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Alumni Gazette

Let’s Talk about Our Hair Revelations from Hair: A Human History, by Yale dermatologist, pathologist, and hair follicle expert Kurt Stenn ’65M (MD). By Karen McCally ’02 (PhD)

Talking about our hair: it’s rarely considered a weighty conversation.

Yet hair is a fascinating subject. Kurt Stenn ’65M (MD) has devoted his career to studying its biology—as director of skin biology for Johnson & Johnson, professor of pathology and dermatology at Yale School of Medicine, and chief scientific officer for a biotech company devoted to hair follicle regeneration.

In the past 10 years, he’s broadened his study of hair to take on its cultural role. Incorporating the observations of anthropologists, stylists, and wigmakers in addition to scientists, Hair: A Human History gives hair an overdue treatment. Here are some highlights.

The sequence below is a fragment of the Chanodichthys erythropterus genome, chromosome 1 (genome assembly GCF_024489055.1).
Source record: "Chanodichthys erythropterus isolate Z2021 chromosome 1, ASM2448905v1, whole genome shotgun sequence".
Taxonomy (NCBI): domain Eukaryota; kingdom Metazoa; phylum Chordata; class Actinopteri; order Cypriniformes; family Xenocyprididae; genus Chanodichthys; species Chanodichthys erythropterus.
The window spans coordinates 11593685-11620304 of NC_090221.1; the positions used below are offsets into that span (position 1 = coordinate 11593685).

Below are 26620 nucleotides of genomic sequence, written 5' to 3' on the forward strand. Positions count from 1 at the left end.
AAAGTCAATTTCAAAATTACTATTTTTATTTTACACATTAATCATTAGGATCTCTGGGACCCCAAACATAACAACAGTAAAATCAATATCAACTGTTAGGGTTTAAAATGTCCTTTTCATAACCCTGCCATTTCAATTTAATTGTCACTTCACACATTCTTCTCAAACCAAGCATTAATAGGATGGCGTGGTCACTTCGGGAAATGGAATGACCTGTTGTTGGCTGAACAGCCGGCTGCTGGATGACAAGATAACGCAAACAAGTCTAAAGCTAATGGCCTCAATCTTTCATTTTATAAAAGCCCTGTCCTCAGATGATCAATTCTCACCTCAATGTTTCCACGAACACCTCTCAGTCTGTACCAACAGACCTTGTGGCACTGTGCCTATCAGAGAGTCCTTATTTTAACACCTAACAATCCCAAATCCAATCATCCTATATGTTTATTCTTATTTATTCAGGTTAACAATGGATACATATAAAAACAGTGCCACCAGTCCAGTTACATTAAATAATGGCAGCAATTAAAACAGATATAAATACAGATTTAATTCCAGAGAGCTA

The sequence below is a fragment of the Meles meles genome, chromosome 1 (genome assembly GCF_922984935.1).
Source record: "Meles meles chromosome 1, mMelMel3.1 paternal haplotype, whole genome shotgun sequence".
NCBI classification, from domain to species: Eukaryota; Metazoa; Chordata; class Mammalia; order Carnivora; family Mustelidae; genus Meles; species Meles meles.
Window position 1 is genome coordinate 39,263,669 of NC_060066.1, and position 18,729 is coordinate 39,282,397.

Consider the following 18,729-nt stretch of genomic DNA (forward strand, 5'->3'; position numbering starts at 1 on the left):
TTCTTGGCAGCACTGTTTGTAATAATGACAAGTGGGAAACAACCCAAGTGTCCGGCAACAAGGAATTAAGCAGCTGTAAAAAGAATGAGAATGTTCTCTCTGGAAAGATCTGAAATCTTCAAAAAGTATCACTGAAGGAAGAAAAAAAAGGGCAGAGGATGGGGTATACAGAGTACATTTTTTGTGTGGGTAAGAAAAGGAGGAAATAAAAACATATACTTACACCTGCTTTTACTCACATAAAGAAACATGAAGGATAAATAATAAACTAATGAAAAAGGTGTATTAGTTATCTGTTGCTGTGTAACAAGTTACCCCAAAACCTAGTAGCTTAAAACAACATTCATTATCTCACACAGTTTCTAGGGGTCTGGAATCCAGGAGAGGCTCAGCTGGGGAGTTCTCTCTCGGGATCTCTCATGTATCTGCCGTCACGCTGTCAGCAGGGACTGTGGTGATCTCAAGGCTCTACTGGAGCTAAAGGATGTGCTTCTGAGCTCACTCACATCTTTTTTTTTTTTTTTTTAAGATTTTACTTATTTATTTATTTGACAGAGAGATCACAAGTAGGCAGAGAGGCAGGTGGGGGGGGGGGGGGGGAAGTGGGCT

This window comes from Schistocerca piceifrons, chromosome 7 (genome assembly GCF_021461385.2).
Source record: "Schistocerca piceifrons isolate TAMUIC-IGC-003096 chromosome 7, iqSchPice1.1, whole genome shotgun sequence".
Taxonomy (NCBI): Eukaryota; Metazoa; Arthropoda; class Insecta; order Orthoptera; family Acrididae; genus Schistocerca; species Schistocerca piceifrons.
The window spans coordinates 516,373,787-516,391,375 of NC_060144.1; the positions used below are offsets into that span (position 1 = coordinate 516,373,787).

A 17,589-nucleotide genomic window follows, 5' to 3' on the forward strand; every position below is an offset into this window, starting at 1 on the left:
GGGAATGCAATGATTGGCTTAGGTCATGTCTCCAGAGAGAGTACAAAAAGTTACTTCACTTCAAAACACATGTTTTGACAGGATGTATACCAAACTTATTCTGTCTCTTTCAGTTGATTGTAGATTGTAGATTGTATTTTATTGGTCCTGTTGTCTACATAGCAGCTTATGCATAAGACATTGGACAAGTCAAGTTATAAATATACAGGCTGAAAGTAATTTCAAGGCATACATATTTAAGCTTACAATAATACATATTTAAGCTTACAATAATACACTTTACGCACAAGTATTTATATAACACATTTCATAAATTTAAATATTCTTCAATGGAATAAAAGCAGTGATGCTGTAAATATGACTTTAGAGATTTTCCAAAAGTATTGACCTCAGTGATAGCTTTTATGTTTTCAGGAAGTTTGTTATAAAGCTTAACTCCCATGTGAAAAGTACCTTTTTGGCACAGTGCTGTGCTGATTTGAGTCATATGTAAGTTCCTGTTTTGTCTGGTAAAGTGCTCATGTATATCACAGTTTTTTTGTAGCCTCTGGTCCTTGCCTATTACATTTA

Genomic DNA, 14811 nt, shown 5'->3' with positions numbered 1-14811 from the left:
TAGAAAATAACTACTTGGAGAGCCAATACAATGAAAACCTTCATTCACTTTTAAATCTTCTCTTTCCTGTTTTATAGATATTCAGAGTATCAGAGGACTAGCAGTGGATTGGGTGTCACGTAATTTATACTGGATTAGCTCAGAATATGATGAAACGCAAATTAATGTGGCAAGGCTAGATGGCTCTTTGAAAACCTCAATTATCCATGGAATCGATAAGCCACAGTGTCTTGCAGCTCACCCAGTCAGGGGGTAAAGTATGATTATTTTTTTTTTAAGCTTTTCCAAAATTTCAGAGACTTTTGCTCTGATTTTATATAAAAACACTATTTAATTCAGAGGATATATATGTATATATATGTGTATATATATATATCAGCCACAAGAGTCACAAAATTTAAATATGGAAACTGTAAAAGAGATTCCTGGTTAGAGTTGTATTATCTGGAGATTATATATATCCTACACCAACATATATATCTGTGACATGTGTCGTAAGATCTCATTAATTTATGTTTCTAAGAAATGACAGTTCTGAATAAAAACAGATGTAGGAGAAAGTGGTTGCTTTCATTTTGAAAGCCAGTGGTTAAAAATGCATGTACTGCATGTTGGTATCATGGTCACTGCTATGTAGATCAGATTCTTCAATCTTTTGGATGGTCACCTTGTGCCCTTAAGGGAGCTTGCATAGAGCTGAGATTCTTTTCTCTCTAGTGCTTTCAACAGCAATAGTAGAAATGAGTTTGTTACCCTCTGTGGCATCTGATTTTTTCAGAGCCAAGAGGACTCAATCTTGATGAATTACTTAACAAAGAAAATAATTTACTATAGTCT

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The loss of body hair among hominids was a necessary precondition to human evolution.

Darwin argued that human ancestors began to lose their fur because male hominids preferred hair-scarce females. Expert opinion is now coalescing around the view that fur loss occurred due to other types of evolutionary advantages. Three simultaneous events—the loss of body hair, the development of sweat glands, and the growth of the hominid brain to a recognizably human form—appear to have been interdependent. Exposed skin and sweat glands facilitated body temperature control, aiding foraging in the heat. Brain tissue, which is highly sensitive to elevated temperatures, thrived in new ways as hominids began to lose their fur.

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Men have worried about male pattern baldness for thousands of years. Julius Caesar was among them.

According to Roman historian Suetonius, writing in the year 121 A.D., Caesar’s “baldness was a disfigurement that troubled him greatly, since he found that it was often the subject of the gibes of his detractors. Because of it, he used to comb forward his scanty locks from the crown of his head.” Egyptian papyrus scripts going back 4,000 years show evidence of a similar anxiety among powerful men.